Most Maryland judges won't grant PBJ if you have any moving violations in the last three years; some are more forgiving and some are more strict. In addition, some are significantly more forgiving when the motorist has taken swift steps to mitigate harm, such as by settling an accident claim, reinstating licenses/registrations, attending remedial driving school, etc. Most judges won't withhold PBJ merely because the motorist contests the ticket, but I have seen it happen with one judge in one county.
How do I represent myself?
It's not a great idea to represent yourself in court in Maryland. You do, however, have the constitutional right to do so. I would recommend spending an entire day in traffic court to observe how judges handle self-represented defendants to get an idea of how irritated they get at amateur lawyering - some of it by licensed lawyering at times, regrettably.
If you really want to represent yourself, you should purchase an hour of a traffic attorney's time at the desk to have her or him coach you on how to handle things. A better choice is simply to hire the attorney.
What are Maryland traffic courts like?
There really are no "Maryland courts." While the Rules of Procedure state that there are no local court rules in Maryland, that Rule has unwritten exceptions that include every court in the state.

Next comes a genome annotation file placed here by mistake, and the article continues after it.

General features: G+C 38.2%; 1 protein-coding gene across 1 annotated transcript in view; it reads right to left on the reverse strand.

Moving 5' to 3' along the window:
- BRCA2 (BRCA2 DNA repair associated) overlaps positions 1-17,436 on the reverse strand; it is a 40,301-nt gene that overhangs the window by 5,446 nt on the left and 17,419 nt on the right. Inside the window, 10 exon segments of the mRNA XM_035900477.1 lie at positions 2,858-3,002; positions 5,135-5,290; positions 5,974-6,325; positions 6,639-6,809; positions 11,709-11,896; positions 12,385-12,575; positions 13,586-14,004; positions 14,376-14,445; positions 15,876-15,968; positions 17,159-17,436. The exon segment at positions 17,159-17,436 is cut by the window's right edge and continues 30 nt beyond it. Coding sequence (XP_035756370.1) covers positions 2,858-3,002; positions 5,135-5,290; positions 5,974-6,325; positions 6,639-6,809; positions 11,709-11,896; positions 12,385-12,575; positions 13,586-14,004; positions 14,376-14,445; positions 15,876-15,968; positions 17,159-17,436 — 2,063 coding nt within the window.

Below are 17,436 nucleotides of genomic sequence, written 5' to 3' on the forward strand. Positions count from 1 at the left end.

Maryland is a highly diverse state and the experience of traffic court in conservative rural ex-urban Charles County is rather different from the experience in Upper Marlboro only 25 miles away. Baltimore City judges seem to apply a different standard of "beyond a reasonable doubt" than in, say, Montgomery County. Technical arguments get warmer or colder receptions in different parts of the state and among different judges in the same courthouse. Baltimore County's courts in particular are known for the wide variety of judicial styles and perspectives among the different judges (all highly esteemed, without doubt.)
For traffic court, local counsel is best. Try to hire an attorney within 15 miles of the courthouse and hire a "frequent flyer" for that courthouse.
How much will I get fined?
For most non-jailable tickets, the maximum fine is $500.00. While most judges adhere reasonably closely to the prepayable amount on the ticket, they need not do so. In practice, most judges fine the prepayable amount , or reduce it to account for court costs of about $25.50. Some judges will occasionally reduce fines in part or in whole for good cause shown. Most judges require the entire fine to be paid by close of business on the day of trial.